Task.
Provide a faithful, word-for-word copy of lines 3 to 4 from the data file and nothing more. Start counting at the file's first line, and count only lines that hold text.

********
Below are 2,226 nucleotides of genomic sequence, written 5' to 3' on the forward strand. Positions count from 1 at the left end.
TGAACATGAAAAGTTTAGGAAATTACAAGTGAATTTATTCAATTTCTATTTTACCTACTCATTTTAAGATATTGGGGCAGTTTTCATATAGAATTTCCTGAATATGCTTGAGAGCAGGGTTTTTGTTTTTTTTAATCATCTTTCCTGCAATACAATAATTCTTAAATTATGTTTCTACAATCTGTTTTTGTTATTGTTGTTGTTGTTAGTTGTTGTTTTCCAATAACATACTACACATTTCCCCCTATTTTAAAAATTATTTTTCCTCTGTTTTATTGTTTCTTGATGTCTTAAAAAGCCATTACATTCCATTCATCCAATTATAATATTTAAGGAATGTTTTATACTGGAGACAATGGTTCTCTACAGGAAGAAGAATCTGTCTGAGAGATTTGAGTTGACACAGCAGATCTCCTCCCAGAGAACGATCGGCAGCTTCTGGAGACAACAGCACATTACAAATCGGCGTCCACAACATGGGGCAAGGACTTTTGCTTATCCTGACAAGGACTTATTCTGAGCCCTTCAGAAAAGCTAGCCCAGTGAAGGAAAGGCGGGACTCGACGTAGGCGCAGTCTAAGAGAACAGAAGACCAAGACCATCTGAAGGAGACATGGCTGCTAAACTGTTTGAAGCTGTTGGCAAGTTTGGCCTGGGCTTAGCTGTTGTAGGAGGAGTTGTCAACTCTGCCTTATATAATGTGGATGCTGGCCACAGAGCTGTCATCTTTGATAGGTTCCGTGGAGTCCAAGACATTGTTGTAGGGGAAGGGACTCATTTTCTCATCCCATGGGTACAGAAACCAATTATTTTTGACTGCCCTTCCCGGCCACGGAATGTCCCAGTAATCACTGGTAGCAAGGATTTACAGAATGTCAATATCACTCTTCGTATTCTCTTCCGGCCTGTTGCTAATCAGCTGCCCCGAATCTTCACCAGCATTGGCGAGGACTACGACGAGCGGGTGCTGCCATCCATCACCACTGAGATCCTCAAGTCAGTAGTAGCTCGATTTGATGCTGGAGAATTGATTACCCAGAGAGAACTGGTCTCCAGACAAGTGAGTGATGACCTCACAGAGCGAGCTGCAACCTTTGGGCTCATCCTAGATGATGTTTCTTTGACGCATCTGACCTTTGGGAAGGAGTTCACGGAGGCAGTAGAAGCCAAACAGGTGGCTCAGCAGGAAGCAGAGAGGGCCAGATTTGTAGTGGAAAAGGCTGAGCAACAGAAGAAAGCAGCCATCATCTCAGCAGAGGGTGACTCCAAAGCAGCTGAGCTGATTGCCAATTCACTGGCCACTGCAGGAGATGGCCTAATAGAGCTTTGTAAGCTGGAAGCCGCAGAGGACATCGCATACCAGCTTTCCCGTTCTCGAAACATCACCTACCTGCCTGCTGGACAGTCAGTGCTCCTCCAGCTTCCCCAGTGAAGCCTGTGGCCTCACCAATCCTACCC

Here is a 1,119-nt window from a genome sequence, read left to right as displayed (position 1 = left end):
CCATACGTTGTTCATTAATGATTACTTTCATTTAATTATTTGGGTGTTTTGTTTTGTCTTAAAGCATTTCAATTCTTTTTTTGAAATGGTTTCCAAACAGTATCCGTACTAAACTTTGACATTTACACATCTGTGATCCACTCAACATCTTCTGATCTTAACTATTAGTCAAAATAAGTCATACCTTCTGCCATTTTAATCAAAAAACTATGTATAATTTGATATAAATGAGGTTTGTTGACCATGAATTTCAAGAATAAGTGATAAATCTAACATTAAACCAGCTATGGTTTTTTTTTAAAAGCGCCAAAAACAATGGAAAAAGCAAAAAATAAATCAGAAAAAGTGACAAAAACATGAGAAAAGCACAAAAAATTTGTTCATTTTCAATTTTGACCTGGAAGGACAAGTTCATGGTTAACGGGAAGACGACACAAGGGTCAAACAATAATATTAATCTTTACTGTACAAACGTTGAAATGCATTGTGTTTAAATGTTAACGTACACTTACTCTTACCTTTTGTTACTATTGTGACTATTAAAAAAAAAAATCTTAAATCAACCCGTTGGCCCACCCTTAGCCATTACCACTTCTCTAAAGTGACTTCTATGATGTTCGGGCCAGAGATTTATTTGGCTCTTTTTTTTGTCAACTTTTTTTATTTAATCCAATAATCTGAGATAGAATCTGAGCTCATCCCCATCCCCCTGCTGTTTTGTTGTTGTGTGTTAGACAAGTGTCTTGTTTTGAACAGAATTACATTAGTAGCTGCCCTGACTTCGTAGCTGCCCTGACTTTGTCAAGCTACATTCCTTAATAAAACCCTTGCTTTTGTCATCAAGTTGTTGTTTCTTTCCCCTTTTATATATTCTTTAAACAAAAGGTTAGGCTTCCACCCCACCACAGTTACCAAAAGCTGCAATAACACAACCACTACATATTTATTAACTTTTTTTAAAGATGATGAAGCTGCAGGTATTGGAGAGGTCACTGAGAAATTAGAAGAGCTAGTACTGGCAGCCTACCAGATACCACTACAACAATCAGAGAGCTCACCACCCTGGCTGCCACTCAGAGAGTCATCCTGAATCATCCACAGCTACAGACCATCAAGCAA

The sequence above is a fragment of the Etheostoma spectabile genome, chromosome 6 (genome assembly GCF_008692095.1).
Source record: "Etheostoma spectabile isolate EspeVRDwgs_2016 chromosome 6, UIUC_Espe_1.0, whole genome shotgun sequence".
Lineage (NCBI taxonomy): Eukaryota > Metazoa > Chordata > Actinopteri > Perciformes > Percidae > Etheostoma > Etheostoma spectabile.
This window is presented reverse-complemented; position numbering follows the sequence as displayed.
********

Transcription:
Here is a 1,119-nt window from a genome sequence, read left to right as displayed (position 1 = left end):
CCATACGTTGTTCATTAATGATTACTTTCATTTAATTATTTGGGTGTTTTGTTTTGTCTTAAAGCATTTCAATTCTTTTTTTGAAATGGTTTCCAAACAGTATCCGTACTAAACTTTGACATTTACACATCTGTGATCCACTCAACATCTTCTGATCTTAACTATTAGTCAAAATAAGTCATACCTTCTGCCATTTTAATCAAAAAACTATGTATAATTTGATATAAATGAGGTTTGTTGACCATGAATTTCAAGAATAAGTGATAAATCTAACATTAAACCAGCTATGGTTTTTTTTTAAAAGCGCCAAAAACAATGGAAAAAGCAAAAAATAAATCAGAAAAAGTGACAAAAACATGAGAAAAGCACAAAAAATTTGTTCATTTTCAATTTTGACCTGGAAGGACAAGTTCATGGTTAACGGGAAGACGACACAAGGGTCAAACAATAATATTAATCTTTACTGTACAAACGTTGAAATGCATTGTGTTTAAATGTTAACGTACACTTACTCTTACCTTTTGTTACTATTGTGACTATTAAAAAAAAAAATCTTAAATCAACCCGTTGGCCCACCCTTAGCCATTACCACTTCTCTAAAGTGACTTCTATGATGTTCGGGCCAGAGATTTATTTGGCTCTTTTTTTTGTCAACTTTTTTTATTTAATCCAATAATCTGAGATAGAATCTGAGCTCATCCCCATCCCCCTGCTGTTTTGTTGTTGTGTGTTAGACAAGTGTCTTGTTTTGAACAGAATTACATTAGTAGCTGCCCTGACTTCGTAGCTGCCCTGACTTTGTCAAGCTACATTCCTTAATAAAACCCTTGCTTTTGTCATCAAGTTGTTGTTTCTTTCCCCTTTTATATATTCTTTAAACAAAAGGTTAGGCTTCCACCCCACCACAGTTACCAAAAGCTGCAATAACACAACCACTACATATTTATTAACTTTTTTTAAAGATGATGAAGCTGCAGGTATTGGAGAGGTCACTGAGAAATTAGAAGAGCTAGTACTGGCAGCCTACCAGATACCACTACAACAATCAGAGAGCTCACCACCCTGGCTGCCACTCAGAGAGTCATCCTGAATCATCCACAGCTACAGACCATCAAGCAA